Young Writers Program unveils talent in the halls of Tennyson Center

By Jane Thatcher

The high school English class at Tennyson Center for Children (TCC) surprised their staff and teachers this year with so much musical talent, the staff decided to put together a play based on the students’ original compositions. The show, held on May 15, not only entertained family, friends, and staff, but helped these students’ realize their talent was valid and their voices welcome.

[caption id="attachment_5993" align="alignright" width="300"]The author playing with one of the Tennyson Center's students during a rehearsal. The author playing with one of the Tennyson Center's students during a rehearsal.[/caption]

I worked with the students at TCC for several months to focus all of that talent into songs, poems, and spoken word pieces. Despite the difficult demands of treatment plans, schoolwork, and home life, we managed to pull together a full-length play, finishing some pieces just days before the show. Each piece was based on a single emotion: grief, joy, loneliness, love, etc. The show became a journey through the complex experience of being human, as seen through the eyes of the students.

What struck me most when working with the students at the Center was their naiveté about their own artistic gifts. These artists have learned to use writing and music as a process that aids more in daily survival than creating a finished product. They write to sort through their complicated lives and they sing to soothe difficult emotions. As such, they produce work that is fiercely honest and unassuming. It has a very vital, human quality to it. As songs came into being and poems were written and re-written, it was clear to me that the students were unaware of the power of their own voices.

The day of the show came. Backstage, the students were anxious. Most of them had never heard the sound of their own voice through a microphone, let alone shared a song they had written with a crowd of more than 100 people. Our first performer walked cautiously onstage. He sang his first line with terrific pitch and a soulful delivery. The crowd erupted in cheers and whistles, calling out the student’s name. The tense teenagers around me took a breath and smiled at one another. Perhaps their voices were a bit more valid and welcome than they had assumed.

Without a hitch each student took their turn. They stood, often trembling, at a single microphone in the middle of the stage. They sang about the grief that washes over us in waves of gray. They read their poetry about perseverance, rising again, and finding joy. They talked about their loneliness as “the color of a riled beast’s eyes and the liquid fear.” They told their audience about being human in a most difficult and beautiful world. After the final piece, which was our own rendition of Stand By Me, the students took boisterous, dramatic bows, laughing and singing their way off stage.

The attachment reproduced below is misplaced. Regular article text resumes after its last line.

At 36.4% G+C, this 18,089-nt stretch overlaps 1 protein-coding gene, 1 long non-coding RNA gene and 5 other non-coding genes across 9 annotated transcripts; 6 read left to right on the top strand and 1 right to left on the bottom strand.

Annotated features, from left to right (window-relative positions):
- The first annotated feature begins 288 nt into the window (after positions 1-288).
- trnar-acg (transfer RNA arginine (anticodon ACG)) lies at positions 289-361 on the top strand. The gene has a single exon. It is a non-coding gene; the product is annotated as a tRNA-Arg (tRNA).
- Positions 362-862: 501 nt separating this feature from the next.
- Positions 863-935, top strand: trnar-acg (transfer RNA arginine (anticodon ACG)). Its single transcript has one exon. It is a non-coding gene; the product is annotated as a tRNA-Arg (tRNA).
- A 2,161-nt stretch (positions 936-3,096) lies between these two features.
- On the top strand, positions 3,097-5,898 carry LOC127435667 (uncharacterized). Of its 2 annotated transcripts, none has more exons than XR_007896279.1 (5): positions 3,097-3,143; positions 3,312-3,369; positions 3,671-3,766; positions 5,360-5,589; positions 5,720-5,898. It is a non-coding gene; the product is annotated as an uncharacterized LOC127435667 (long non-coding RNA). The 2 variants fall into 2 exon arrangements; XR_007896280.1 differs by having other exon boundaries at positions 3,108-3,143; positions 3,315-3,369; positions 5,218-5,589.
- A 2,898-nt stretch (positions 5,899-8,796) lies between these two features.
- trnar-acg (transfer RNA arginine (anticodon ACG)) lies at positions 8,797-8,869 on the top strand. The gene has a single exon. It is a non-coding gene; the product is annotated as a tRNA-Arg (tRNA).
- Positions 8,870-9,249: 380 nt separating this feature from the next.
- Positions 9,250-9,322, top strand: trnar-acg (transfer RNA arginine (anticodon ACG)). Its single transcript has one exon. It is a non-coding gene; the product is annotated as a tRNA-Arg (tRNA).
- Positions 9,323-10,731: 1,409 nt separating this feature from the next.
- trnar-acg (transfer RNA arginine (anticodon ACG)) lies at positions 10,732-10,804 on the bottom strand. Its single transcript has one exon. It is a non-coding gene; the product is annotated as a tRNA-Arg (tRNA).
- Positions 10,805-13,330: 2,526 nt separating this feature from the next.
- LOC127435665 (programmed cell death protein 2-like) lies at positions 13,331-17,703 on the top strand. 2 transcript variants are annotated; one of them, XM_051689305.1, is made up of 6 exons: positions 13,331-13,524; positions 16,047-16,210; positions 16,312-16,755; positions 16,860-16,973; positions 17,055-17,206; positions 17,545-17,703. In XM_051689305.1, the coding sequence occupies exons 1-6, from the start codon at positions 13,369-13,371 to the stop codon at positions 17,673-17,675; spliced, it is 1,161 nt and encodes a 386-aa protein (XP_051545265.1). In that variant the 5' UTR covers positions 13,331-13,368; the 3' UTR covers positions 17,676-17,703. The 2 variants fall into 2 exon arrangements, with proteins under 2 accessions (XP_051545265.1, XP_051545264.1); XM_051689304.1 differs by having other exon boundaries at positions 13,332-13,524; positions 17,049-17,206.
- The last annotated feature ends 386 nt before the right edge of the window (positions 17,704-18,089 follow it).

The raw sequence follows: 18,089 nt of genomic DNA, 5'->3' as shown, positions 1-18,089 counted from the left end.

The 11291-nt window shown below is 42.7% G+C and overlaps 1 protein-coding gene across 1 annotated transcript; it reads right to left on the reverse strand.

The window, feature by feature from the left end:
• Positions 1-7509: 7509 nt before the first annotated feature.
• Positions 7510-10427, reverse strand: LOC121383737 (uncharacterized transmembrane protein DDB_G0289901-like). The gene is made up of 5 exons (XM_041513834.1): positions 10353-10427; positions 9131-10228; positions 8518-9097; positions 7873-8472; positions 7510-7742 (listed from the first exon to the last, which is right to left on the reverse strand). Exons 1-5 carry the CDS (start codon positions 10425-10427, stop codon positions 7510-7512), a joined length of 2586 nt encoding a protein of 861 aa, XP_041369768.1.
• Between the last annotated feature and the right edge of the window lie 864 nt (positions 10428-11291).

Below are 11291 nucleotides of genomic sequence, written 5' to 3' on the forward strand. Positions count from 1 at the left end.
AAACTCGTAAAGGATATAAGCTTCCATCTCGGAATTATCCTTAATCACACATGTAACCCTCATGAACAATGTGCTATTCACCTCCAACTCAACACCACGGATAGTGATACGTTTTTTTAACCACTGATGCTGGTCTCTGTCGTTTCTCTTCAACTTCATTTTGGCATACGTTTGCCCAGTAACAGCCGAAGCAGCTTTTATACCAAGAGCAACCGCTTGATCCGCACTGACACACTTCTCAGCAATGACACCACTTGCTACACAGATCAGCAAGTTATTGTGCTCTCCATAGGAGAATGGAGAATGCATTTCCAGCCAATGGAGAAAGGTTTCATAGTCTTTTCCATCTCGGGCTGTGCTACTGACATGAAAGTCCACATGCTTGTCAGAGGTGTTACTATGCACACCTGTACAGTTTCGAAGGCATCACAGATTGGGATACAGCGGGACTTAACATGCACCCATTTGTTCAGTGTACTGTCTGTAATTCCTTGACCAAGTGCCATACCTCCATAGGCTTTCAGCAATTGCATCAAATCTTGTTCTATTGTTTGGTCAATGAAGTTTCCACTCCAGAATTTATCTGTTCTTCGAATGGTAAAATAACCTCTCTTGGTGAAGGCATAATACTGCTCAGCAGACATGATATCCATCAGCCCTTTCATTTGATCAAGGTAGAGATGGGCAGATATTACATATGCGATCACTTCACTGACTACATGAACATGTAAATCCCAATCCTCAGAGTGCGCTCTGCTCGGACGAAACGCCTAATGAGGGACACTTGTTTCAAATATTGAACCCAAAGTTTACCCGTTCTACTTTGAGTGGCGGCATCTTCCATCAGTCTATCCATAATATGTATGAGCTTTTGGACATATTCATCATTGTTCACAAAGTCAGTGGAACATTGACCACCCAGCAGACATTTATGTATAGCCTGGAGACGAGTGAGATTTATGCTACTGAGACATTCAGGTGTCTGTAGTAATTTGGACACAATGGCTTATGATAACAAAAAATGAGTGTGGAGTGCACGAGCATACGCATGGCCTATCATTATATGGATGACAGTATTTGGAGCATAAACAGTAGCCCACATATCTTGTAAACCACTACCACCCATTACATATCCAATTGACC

[caption id="attachment_5994" align="alignleft" width="100"]The students' hidden talents were revealed in a show of original works in May. The students' hidden talents were revealed in a show of original works in May.[/caption]

I, too, came to writing and singing by way of surviving my adolescence. Working with these students reminded me how important it is to keep young people, and myself, writing and writing and writing. Especially for the days when we forget that our voices are both valid and welcome.


The Bounceback Mentoring Program for at-risk youth, a project of The Young Writers Program at Lighthouse, is made possible by support from Sheila Fortune Foundation, John and Laurie McWethy Charitable Fund, Virginia W. Hill Foundation, Bloomfield Family Foundation, SCFD (Scientific, Cultural, and Facilities District), and many generous individual donors.

Tennyson Center for Children at Colorado Christian Home is one of the Rocky Mountain region's leading treatment centers and K-12 schools for emotionally and crisis-affected children and youth. The Center serves children ranging in age from 5-18 and is dedicated to ensuring that these kids having the fighting chance they deserve at a satisfying and fulfilling life. They provide competent and caring treatment, educational and advocacy services in an environment that is child-centered, family-focused and community-based.